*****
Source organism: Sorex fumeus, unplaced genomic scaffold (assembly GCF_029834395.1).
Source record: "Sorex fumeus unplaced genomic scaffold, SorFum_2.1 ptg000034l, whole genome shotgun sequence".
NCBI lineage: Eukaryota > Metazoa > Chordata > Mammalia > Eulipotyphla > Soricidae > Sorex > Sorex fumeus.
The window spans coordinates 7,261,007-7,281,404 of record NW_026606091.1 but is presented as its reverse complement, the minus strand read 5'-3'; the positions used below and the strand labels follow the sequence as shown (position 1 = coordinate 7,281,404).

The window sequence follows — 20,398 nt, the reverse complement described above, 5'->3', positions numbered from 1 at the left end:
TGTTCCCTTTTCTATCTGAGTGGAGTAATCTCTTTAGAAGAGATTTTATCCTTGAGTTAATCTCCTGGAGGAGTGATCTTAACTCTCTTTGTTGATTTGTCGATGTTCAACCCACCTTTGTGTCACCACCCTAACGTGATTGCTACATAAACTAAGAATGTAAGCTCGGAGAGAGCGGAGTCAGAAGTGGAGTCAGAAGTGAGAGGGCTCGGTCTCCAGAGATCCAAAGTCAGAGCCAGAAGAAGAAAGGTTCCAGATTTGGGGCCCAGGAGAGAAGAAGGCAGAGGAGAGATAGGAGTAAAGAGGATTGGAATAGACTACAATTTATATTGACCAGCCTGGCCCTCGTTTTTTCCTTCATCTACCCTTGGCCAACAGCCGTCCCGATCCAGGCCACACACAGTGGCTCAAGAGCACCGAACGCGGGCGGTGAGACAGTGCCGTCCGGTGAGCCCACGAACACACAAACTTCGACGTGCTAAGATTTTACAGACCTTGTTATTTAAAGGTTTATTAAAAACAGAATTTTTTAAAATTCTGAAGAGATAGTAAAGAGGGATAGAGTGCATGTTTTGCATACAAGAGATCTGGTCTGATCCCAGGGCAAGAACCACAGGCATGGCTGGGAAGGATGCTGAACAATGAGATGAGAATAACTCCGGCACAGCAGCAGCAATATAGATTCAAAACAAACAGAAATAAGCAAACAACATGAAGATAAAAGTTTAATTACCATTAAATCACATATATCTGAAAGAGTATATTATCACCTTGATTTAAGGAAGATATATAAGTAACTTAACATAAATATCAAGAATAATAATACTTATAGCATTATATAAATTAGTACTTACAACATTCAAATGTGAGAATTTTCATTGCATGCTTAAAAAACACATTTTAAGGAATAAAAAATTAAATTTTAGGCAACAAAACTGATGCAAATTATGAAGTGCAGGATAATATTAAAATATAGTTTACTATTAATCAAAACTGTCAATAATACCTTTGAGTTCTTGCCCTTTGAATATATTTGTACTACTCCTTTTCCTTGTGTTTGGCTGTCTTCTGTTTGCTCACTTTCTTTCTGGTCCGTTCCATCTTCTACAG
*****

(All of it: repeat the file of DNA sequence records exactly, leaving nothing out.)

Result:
Source organism: Sorex fumeus, unplaced genomic scaffold (assembly GCF_029834395.1).
Source record: "Sorex fumeus unplaced genomic scaffold, SorFum_2.1 ptg000034l, whole genome shotgun sequence".
NCBI lineage: Eukaryota > Metazoa > Chordata > Mammalia > Eulipotyphla > Soricidae > Sorex > Sorex fumeus.
The window spans coordinates 7,261,007-7,281,404 of record NW_026606091.1 but is presented as its reverse complement, the minus strand read 5'-3'; the positions used below and the strand labels follow the sequence as shown (position 1 = coordinate 7,281,404).

The window sequence follows — 20,398 nt, the reverse complement described above, 5'->3', positions numbered from 1 at the left end:
TGTTCCCTTTTCTATCTGAGTGGAGTAATCTCTTTAGAAGAGATTTTATCCTTGAGTTAATCTCCTGGAGGAGTGATCTTAACTCTCTTTGTTGATTTGTCGATGTTCAACCCACCTTTGTGTCACCACCCTAACGTGATTGCTACATAAACTAAGAATGTAAGCTCGGAGAGAGCGGAGTCAGAAGTGGAGTCAGAAGTGAGAGGGCTCGGTCTCCAGAGATCCAAAGTCAGAGCCAGAAGAAGAAAGGTTCCAGATTTGGGGCCCAGGAGAGAAGAAGGCAGAGGAGAGATAGGAGTAAAGAGGATTGGAATAGACTACAATTTATATTGACCAGCCTGGCCCTCGTTTTTTCCTTCATCTACCCTTGGCCAACAGCCGTCCCGATCCAGGCCACACACAGTGGCTCAAGAGCACCGAACGCGGGCGGTGAGACAGTGCCGTCCGGTGAGCCCACGAACACACAAACTTCGACGTGCTAAGATTTTACAGACCTTGTTATTTAAAGGTTTATTAAAAACAGAATTTTTTAAAATTCTGAAGAGATAGTAAAGAGGGATAGAGTGCATGTTTTGCATACAAGAGATCTGGTCTGATCCCAGGGCAAGAACCACAGGCATGGCTGGGAAGGATGCTGAACAATGAGATGAGAATAACTCCGGCACAGCAGCAGCAATATAGATTCAAAACAAACAGAAATAAGCAAACAACATGAAGATAAAAGTTTAATTACCATTAAATCACATATATCTGAAAGAGTATATTATCACCTTGATTTAAGGAAGATATATAAGTAACTTAACATAAATATCAAGAATAATAATACTTATAGCATTATATAAATTAGTACTTACAACATTCAAATGTGAGAATTTTCATTGCATGCTTAAAAAACACATTTTAAGGAATAAAAAATTAAATTTTAGGCAACAAAACTGATGCAAATTATGAAGTGCAGGATAATATTAAAATATAGTTTACTATTAATCAAAACTGTCAATAATACCTTTGAGTTCTTGCCCTTTGAATATATTTGTACTACTCCTTTTCCTTGTGTTTGGCTGTCTTCTGTTTGCTCACTTTCTTTCTGGTCCGTTCCATCTTCTACAG